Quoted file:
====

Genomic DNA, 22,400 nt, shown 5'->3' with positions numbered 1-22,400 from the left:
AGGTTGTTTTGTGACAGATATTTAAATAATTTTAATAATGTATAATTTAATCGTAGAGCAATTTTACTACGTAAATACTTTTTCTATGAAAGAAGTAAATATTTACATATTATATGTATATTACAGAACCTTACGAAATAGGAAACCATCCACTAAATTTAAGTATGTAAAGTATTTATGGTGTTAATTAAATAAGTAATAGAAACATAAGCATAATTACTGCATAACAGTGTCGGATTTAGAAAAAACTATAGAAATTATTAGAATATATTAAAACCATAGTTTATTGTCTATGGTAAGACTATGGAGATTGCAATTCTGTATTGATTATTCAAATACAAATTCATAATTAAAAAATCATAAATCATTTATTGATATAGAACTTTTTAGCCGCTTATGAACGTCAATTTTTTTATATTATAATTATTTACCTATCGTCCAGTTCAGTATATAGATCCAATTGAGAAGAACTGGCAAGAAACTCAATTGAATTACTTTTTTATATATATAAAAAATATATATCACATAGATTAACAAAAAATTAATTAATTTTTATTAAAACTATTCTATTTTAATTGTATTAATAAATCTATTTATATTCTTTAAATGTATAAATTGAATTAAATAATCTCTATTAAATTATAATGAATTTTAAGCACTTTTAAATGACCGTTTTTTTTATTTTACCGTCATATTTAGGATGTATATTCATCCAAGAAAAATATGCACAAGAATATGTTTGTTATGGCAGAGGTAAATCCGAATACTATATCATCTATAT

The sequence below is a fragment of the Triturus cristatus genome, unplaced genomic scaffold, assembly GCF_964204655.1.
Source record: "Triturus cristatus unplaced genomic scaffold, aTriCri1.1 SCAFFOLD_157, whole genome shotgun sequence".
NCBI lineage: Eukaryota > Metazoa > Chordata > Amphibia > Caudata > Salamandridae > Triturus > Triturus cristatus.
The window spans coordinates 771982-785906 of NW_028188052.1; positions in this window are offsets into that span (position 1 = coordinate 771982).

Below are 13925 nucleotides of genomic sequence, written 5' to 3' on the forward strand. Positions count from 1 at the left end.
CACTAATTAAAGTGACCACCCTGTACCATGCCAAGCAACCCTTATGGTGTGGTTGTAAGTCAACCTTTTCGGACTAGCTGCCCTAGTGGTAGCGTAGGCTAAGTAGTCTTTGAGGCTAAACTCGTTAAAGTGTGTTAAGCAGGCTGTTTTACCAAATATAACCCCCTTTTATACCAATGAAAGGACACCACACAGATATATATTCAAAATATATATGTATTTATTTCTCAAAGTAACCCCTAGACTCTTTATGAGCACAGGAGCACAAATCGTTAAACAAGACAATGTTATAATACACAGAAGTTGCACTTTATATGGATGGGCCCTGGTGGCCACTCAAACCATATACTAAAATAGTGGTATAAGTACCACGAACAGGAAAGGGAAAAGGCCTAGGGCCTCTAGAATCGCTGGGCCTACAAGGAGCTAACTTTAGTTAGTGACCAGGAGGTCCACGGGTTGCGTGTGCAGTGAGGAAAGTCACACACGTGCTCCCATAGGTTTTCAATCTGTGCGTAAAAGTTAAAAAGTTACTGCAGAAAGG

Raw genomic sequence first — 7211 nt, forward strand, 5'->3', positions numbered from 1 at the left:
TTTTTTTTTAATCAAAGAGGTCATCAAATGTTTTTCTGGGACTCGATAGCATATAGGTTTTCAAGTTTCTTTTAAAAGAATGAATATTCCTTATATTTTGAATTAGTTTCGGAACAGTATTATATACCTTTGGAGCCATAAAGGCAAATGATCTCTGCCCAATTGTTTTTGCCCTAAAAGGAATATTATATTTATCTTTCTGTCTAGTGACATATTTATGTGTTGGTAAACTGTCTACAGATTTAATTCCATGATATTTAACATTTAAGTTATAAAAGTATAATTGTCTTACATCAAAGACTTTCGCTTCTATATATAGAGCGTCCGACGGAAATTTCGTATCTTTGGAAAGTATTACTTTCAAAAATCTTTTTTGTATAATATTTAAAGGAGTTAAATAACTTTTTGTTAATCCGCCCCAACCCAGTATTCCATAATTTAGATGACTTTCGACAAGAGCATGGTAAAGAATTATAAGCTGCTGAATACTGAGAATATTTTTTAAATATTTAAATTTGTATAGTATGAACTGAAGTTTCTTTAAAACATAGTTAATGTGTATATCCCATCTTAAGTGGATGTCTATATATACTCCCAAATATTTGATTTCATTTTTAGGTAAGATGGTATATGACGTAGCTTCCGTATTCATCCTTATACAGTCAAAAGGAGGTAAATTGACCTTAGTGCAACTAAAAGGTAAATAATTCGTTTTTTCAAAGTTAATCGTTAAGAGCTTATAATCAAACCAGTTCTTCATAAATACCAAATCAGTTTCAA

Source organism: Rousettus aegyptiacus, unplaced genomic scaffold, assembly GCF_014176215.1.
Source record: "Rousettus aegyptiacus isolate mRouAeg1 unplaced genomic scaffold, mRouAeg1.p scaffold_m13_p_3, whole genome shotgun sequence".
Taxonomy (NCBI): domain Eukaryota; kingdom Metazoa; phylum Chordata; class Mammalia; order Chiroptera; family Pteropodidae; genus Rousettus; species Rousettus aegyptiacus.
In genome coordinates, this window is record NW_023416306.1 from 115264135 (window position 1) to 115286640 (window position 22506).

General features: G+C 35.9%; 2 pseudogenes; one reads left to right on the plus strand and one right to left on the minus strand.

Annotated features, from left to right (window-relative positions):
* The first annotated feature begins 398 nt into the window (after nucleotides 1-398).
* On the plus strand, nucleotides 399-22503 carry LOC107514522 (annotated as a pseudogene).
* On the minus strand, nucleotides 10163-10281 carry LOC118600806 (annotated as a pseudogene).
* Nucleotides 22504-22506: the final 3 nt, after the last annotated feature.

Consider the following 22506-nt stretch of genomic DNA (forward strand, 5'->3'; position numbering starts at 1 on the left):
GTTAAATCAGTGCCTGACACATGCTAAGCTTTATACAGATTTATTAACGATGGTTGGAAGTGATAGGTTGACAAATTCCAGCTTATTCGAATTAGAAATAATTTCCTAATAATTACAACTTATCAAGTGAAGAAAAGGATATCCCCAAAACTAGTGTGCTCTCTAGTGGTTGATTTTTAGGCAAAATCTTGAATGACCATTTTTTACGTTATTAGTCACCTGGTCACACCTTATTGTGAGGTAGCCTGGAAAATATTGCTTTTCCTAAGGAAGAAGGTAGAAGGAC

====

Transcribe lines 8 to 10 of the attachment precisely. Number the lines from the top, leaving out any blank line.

CACTAATTAAAGTGACCACCCTGTACCATGCCAAGCAACCCTTATGGTGTGGTTGTAAGTCAACCTTTTCGGACTAGCTGCCCTAGTGGTAGCGTAGGCTAAGTAGTCTTTGAGGCTAAACTCGTTAAAGTGTGTTAAGCAGGCTGTTTTACCAAATATAACCCCCTTTTATACCAATGAAAGGACACCACACAGATATATATTCAAAATATATATGTATTTATTTCTCAAAGTAACCCCTAGACTCTTTATGAGCACAGGAGCACAAATCGTTAAACAAGACAATGTTATAATACACAGAAGTTGCACTTTATATGGATGGGCCCTGGTGGCCACTCAAACCATATACTAAAATAGTGGTATAAGTACCACGAACAGGAAAGGGAAAAGGCCTAGGGCCTCTAGAATCGCTGGGCCTACAAGGAGCTAACTTTAGTTAGTGACCAGGAGGTCCACGGGTTGCGTGTGCAGTGAGGAAAGTCACACACGTGCTCCCATAGGTTTTCAATCTGTGCGTAAAAGTTAAAAAGTTACTGCAGAAAGG

Raw genomic sequence first — 7211 nt, forward strand, 5'->3', positions numbered from 1 at the left:
TTTTTTTTTAATCAAAGAGGTCATCAAATGTTTTTCTGGGACTCGATAGCATATAGGTTTTCAAGTTTCTTTTAAAAGAATGAATATTCCTTATATTTTGAATTAGTTTCGGAACAGTATTATATACCTTTGGAGCCATAAAGGCAAATGATCTCTGCCCAATTGTTTTTGCCCTAAAAGGAATATTATATTTATCTTTCTGTCTAGTGACATATTTATGTGTTGGTAAACTGTCTACAGATTTAATTCCATGATATTTAACATTTAAGTTATAAAAGTATAATTGTCTTACATCAAAGACTTTCGCTTCTATATATAGAGCGTCCGACGGAAATTTCGTATCTTTGGAAAGTATTACTTTCAAAAATCTTTTTTGTATAATATTTAAAGGAGTTAAATAACTTTTTGTTAATCCGCCCCAACCCAGTATTCCATAATTTAGATGACTTTCGACAAGAGCATGGTAAAGAATTATAAGCTGCTGAATACTGAGAATATTTTTTAAATATTTAAATTTGTATAGTATGAACTGAAGTTTCTTTAAAACATAGTTAATGTGTATATCCCATCTTAAGTGGATGTCTATATATACTCCCAAATATTTGATTTCATTTTTAGGTAAGATGGTATATGACGTAGCTTCCGTATTCATCCTTATACAGTCAAAAGGAGGTAAATTGACCTTAGTGCAACTAAAAGGTAAATAATTCGTTTTTTCAAAGTTAATCGTTAAGAGCTTATAATCAAACCAGTTCTTCATAAATACCAAATCAGTTTCAA